Polstuart is a project I have been working on since November 2016. It is very much inspired by the ruins of Poltalloch House in Argyll, Scotland. I've loved it ever since I laid eyes on its forlorn and overgrown shell as a child, and have often fantasized about saving and restoring it. That fantasy has been partially realised through this creation. Poltalloch is a Victorian era Jacobethan style home, but I really wanted to create something a little more authentic, so I drew inspiration from Haddon Hall when adding the finishing touches, I was even fortunate enough to visit Haddon this year which spurred me on to finish it. So Polstuart is the lovechild of a Victorian Wannabe and one of the most magical Medieval and Tudor houses in the world.
The project has had a rather sporadic evolution as I tried to squeeze it all onto a 40 by 40 lot, but when I realised this wasn't going to work I then spawned a larger version on a larger lot. This then meant I was building two houses at once, doing one part on one version and then replicating it on the other, then when the two were nearly finished I then decided to do an even bigger version which involved moving the larger version onto an even larger lot and letting my heart run wild with the gardens. So now I'm able to offer the house in three different sizes, all very similar but each having its own character and quirks. The large and medium versions are practically identical internally, but the large version has the addition of a more substantial garden. Meanwhile their little sister offers the same level of detail and character, but in a more compact form with streamlined furnishing making it slightly more economic and a bit more manageable on a weaker computer.
I've never built something so big before and wouldn't normally consider playing anything larger than a 40 by 40 lot, which is why I kept all three versions so that you can choose something to fit your own gaming habits.
Lady Mary Beckley was born the youngest surviving child of a well-to-do farmer high in the peaks of Derbyshire. The family had migrated south from Scotland to flee a Clan feud many years previously. They christened their new home Polstuart, a modest fortified manor house with moat and tower house. By the age of 13 Mary had outlived her older siblings and been married off to a local nobleman 37 years her senior. Still being a child the marriage was fraught with fear from her intimidating and domineering spouse. Fortunately the marriage only lasted a week before she had outlived him too. Being a woman meant that she couldnít inherit her husbandís wealth and so it passed to her father whom she returned to live with at Polstuart. With his new found wealth Maryís father sought to overhaul the manor and bring it into the 16th century. He started by toppling some of the outer walls into the moat to make it less of a castle and more of a modern dwelling. Although he didnít live to see much more than the site cleared, leaving behind just the tower and the attached stable block before meeting an untimely death.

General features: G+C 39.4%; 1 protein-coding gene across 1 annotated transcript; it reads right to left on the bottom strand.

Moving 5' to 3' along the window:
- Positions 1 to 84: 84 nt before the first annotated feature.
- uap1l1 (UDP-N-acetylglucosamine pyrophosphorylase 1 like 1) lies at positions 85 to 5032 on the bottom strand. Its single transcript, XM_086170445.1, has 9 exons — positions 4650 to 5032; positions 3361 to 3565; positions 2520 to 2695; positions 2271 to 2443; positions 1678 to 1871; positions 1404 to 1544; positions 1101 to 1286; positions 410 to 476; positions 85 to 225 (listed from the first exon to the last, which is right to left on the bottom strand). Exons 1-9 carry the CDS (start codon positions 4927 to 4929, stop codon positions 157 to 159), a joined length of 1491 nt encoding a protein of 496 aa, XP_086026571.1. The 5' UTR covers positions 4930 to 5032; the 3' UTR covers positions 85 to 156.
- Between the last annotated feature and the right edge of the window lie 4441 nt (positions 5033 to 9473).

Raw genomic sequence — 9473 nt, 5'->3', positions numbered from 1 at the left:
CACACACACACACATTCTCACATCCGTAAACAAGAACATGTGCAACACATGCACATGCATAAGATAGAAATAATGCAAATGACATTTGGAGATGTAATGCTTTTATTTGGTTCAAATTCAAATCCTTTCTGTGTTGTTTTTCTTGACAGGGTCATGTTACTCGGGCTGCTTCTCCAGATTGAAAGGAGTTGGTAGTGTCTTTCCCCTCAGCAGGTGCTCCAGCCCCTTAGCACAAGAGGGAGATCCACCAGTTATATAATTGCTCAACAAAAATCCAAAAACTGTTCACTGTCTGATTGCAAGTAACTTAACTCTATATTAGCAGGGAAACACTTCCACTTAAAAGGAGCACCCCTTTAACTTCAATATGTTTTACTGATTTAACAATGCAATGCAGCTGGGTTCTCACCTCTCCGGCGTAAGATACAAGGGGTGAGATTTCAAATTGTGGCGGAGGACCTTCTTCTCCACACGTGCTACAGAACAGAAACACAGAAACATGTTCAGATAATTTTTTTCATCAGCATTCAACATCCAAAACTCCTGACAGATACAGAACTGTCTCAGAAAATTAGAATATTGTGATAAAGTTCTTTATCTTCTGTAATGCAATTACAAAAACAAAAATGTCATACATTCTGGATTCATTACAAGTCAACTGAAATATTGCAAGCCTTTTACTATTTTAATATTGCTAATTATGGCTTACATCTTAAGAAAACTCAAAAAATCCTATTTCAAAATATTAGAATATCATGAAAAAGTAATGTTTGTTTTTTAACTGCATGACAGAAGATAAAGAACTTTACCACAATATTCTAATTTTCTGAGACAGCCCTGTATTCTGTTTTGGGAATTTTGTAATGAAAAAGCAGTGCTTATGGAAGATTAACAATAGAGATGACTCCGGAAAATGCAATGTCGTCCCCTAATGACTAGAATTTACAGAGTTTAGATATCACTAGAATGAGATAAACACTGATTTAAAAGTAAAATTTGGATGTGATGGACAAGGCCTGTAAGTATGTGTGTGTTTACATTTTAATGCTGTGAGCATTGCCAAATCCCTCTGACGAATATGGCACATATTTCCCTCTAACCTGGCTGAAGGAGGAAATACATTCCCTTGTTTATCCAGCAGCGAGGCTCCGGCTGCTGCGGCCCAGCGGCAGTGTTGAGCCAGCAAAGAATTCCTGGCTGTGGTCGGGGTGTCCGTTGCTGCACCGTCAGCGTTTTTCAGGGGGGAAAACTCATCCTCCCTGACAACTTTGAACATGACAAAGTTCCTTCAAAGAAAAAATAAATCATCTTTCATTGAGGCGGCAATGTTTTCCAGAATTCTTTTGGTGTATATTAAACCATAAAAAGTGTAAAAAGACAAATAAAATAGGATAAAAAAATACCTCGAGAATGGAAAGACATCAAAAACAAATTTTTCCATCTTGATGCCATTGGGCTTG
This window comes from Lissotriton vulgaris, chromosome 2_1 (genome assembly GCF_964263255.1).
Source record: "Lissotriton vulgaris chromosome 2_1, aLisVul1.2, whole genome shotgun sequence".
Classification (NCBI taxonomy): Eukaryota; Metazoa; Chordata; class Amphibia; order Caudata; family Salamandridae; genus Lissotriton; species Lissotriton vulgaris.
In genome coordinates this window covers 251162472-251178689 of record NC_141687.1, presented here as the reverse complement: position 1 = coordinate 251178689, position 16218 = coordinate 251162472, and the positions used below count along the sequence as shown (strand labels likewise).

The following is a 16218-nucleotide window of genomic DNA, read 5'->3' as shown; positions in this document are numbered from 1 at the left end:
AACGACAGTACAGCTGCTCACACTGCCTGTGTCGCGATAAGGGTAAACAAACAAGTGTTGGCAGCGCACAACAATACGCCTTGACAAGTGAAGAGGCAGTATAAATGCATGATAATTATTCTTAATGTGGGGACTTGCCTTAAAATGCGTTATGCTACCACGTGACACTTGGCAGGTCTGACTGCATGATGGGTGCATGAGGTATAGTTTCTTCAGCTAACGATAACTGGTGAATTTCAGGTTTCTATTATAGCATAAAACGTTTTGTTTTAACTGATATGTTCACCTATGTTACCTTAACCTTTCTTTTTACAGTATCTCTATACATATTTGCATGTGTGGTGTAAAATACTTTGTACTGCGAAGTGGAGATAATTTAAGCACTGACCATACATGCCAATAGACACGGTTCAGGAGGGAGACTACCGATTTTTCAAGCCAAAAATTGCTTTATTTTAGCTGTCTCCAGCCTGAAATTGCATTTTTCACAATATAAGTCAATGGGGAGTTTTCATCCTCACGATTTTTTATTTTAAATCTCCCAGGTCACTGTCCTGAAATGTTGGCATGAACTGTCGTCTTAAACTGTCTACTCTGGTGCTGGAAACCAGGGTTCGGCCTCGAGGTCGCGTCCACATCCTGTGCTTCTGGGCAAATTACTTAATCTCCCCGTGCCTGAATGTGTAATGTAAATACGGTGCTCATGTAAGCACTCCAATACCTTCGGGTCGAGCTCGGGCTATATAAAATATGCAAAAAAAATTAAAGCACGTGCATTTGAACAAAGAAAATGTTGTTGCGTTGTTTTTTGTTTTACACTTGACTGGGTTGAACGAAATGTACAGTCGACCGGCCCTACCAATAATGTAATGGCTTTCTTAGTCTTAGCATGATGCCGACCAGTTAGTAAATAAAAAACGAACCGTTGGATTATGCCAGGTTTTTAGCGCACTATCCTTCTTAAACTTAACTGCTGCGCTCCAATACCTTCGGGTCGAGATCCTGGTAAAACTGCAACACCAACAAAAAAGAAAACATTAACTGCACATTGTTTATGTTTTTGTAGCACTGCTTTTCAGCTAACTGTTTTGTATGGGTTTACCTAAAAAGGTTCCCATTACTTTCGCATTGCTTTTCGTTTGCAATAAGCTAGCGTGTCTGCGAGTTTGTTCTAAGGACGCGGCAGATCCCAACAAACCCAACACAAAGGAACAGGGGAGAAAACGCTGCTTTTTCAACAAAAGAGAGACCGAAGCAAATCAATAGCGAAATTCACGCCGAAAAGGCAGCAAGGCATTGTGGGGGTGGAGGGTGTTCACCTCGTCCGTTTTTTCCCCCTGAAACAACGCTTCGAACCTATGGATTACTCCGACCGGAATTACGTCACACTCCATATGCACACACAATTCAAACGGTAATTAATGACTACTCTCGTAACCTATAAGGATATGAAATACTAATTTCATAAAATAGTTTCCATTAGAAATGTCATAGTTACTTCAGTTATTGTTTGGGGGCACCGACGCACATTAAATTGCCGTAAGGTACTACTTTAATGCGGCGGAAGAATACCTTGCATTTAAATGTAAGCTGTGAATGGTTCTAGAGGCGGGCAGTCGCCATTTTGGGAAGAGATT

His grand ambitions for his daughter were much more fortunate, prior to his death he married her off again at the age of 16 to a wealthy land owner with a title and French heritage. To Maryís new husband she bore two healthy daughters. In return, he modernised the remaining parts of her old house for her mother to live out the rest of her years in relative comfort. He then proceeded to meet an untimely death and Mary was forced into marrying his cousin.
Initially she was able to return to Polstuart and so she took to renovating the old manor with a dramatic extension which transformed it into an ornate Elizabethan mansion. To her third husband she bore a healthy son. But upon his birth she was then forced to move to France to reside with her husband in his ancestral home in Normandy and leave behind her daughters to be raised by her mother at Polstuart. Life in France was very cruel to Mary, she was an outsider and constantly at odds with her French in-laws. Their ch‚teau was far grander than anything she had ever known and was thoroughly modern with its painted and gilded panelling. She adored the light blue panelling in her boudoir and would spend hours in there admiring it whilst also avoiding the prying eyes and poisonous tongue of her mother-in-law. Their wealth seemed almost infinite as her husbandís influence at court grew, although his greed and power ending up being his downfall when he was murdered by a courtesan. This then plunged the family into turmoil as his younger brother sought the take the title and family fortune out from under his nephew who was now next in line. This placed Mary and her young son in a very sordid household, she feared that her son would be murdered and so she fled back to England with little more than her son, a handful of personal possessions and the panelling from her boudoir. Leaving her brother-in-law to inherit the estate take his brotherís place at court, under the watchful eye of his tyrannical mother.